Fact: High Sodium and Low Potassium Consumption in Canada
According to Health Canada, the estimate of sodium consumption is 2760mg per day in 2017, which is still higher than the upper limit of sodium consumption 2300mg per day.
For seniors who are 51 to 70 years old, 31% of females and 70% of males consume an excessive amount of sodium.
High sodium consumption accounts for over 30% of high blood pressure in Canada, and high blood pressure is also related to heart diseases and stroke. However, potassium consumption is much lower than the recommended amount in most age groups. Potassium can help to lower blood pressure, and low consumption is another reason for high blood pressure among Canadians. Health Canada is always trying to make changes to the consumption of sodium and potassium to decrease the risks of several chronic diseases like heart diseases and some types of cancer like stomach cancer.
Diet strategies for better sodium and potassium consumption include:
- Choosing less ultra-processed food like packaged dishes and soups;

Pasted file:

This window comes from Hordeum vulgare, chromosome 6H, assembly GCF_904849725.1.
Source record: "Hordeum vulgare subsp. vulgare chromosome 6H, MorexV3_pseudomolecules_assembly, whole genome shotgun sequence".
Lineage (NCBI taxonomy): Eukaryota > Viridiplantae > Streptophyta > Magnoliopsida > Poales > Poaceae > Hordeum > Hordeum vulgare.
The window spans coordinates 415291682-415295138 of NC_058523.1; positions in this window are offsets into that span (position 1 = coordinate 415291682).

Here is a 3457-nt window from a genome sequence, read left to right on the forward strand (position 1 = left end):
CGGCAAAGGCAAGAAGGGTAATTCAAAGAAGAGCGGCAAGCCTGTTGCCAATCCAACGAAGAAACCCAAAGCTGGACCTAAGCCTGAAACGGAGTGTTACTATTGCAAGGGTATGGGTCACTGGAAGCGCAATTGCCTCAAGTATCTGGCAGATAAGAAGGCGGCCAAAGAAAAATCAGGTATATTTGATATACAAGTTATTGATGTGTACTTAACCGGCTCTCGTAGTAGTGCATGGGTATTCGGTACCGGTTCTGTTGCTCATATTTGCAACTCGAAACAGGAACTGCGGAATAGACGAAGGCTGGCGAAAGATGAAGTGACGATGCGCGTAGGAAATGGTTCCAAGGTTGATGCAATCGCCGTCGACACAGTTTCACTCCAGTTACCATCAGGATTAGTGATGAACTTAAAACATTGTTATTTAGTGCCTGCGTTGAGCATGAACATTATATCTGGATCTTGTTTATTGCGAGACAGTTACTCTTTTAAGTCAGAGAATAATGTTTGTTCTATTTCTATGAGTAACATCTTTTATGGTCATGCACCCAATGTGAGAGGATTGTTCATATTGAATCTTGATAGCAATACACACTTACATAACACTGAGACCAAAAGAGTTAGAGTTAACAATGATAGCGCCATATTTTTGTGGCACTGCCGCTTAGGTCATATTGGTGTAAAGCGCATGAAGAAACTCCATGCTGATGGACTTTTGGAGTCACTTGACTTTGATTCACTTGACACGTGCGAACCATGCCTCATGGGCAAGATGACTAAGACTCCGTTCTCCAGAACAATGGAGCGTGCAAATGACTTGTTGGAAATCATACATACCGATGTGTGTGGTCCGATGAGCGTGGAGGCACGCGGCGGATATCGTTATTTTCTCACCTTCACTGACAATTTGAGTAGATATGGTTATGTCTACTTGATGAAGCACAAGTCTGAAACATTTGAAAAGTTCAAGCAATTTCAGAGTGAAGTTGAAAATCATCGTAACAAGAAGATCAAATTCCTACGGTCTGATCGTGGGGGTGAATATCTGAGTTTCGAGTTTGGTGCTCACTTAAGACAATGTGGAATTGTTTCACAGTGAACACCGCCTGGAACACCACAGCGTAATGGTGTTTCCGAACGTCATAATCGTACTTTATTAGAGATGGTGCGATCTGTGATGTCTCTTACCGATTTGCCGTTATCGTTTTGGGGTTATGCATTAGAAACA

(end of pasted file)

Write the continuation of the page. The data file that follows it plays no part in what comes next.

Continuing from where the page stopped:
- Eating less processed meat like bacon and canned meat;
- Adding no or less table salt to dishes;
- Having more fresh vegetables and fruit containing highs amount of potassium
(Vegetables: broccoli, spinach, potatoes, squash, mushrooms, Swiss chard
Fruits: bananas, kiwifruits, apricots, melons, oranges, grapefruits, raisins); and
- Checking the nutrition fact tables on food packages for sodium and potassium contents.
Try alternative salts (potassium chloride).
Note: people who are at risk of hyperkalemia (high potassium blood) need to be cautious about high potassium consumption. If you are not sure, ask a health professional first!
Food is essential to everyone, and research has shown the relationship between diet and diseases like high blood pressure, diabetes, and even some types of cancer. For seniors, nutrients in the diet, rather than energy, are a major consideration. In September, we will start to include a series of health topics about diet and health in this section (e.g. mental health, bone health, heart diseases, and chronic diseases).